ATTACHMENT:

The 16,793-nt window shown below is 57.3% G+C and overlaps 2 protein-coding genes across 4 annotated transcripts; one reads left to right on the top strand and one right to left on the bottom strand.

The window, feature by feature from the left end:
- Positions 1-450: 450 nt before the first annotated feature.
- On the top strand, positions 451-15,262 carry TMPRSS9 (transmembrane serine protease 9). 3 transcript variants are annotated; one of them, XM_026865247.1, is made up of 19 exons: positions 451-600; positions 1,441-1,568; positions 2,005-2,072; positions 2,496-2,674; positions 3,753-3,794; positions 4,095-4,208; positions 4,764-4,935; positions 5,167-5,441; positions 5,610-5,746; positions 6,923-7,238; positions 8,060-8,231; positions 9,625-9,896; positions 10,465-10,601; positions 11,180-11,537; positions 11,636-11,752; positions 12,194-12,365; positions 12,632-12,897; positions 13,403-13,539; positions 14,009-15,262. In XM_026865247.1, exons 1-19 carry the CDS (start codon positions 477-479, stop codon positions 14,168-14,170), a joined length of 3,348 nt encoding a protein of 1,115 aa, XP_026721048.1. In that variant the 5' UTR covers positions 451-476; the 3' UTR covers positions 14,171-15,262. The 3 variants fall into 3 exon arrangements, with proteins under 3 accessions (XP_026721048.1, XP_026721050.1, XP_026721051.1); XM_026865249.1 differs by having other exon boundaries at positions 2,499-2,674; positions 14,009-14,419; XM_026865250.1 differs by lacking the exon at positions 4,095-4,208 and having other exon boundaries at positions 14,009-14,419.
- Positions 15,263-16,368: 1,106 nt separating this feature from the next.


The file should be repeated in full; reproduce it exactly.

The 16,793-nt window shown below is 57.3% G+C and overlaps 2 protein-coding genes across 4 annotated transcripts; one reads left to right on the top strand and one right to left on the bottom strand.

The window, feature by feature from the left end:
- Positions 1-450: 450 nt before the first annotated feature.
- On the top strand, positions 451-15,262 carry TMPRSS9 (transmembrane serine protease 9). 3 transcript variants are annotated; one of them, XM_026865247.1, is made up of 19 exons: positions 451-600; positions 1,441-1,568; positions 2,005-2,072; positions 2,496-2,674; positions 3,753-3,794; positions 4,095-4,208; positions 4,764-4,935; positions 5,167-5,441; positions 5,610-5,746; positions 6,923-7,238; positions 8,060-8,231; positions 9,625-9,896; positions 10,465-10,601; positions 11,180-11,537; positions 11,636-11,752; positions 12,194-12,365; positions 12,632-12,897; positions 13,403-13,539; positions 14,009-15,262. In XM_026865247.1, exons 1-19 carry the CDS (start codon positions 477-479, stop codon positions 14,168-14,170), a joined length of 3,348 nt encoding a protein of 1,115 aa, XP_026721048.1. In that variant the 5' UTR covers positions 451-476; the 3' UTR covers positions 14,171-15,262. The 3 variants fall into 3 exon arrangements, with proteins under 3 accessions (XP_026721048.1, XP_026721050.1, XP_026721051.1); XM_026865249.1 differs by having other exon boundaries at positions 2,499-2,674; positions 14,009-14,419; XM_026865250.1 differs by lacking the exon at positions 4,095-4,208 and having other exon boundaries at positions 14,009-14,419.
- Positions 15,263-16,368: 1,106 nt separating this feature from the next.